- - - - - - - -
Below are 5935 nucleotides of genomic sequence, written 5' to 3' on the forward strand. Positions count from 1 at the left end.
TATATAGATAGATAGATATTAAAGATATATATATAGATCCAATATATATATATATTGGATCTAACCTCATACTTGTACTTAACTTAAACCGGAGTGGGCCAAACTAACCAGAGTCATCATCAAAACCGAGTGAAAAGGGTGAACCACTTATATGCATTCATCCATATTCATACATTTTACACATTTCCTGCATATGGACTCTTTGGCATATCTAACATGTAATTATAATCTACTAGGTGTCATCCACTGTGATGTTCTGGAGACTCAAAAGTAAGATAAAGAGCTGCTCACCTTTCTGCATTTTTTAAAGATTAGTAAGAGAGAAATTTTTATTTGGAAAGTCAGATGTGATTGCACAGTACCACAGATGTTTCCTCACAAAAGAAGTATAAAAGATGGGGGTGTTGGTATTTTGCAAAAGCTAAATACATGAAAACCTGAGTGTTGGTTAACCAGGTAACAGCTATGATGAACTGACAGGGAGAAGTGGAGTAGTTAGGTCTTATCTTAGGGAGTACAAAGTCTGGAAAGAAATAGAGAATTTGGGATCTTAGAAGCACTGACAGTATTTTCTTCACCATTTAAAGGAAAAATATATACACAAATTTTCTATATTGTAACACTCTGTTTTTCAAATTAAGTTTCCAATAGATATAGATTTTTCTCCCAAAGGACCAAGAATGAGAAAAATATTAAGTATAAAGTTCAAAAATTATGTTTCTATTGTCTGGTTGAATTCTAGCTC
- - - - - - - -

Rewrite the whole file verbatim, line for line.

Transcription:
Below are 5935 nucleotides of genomic sequence, written 5' to 3' on the forward strand. Positions count from 1 at the left end.
TATATAGATAGATAGATATTAAAGATATATATATAGATCCAATATATATATATATTGGATCTAACCTCATACTTGTACTTAACTTAAACCGGAGTGGGCCAAACTAACCAGAGTCATCATCAAAACCGAGTGAAAAGGGTGAACCACTTATATGCATTCATCCATATTCATACATTTTACACATTTCCTGCATATGGACTCTTTGGCATATCTAACATGTAATTATAATCTACTAGGTGTCATCCACTGTGATGTTCTGGAGACTCAAAAGTAAGATAAAGAGCTGCTCACCTTTCTGCATTTTTTAAAGATTAGTAAGAGAGAAATTTTTATTTGGAAAGTCAGATGTGATTGCACAGTACCACAGATGTTTCCTCACAAAAGAAGTATAAAAGATGGGGGTGTTGGTATTTTGCAAAAGCTAAATACATGAAAACCTGAGTGTTGGTTAACCAGGTAACAGCTATGATGAACTGACAGGGAGAAGTGGAGTAGTTAGGTCTTATCTTAGGGAGTACAAAGTCTGGAAAGAAATAGAGAATTTGGGATCTTAGAAGCACTGACAGTATTTTCTTCACCATTTAAAGGAAAAATATATACACAAATTTTCTATATTGTAACACTCTGTTTTTCAAATTAAGTTTCCAATAGATATAGATTTTTCTCCCAAAGGACCAAGAATGAGAAAAATATTAAGTATAAAGTTCAAAAATTATGTTTCTATTGTCTGGTTGAATTCTAGCTC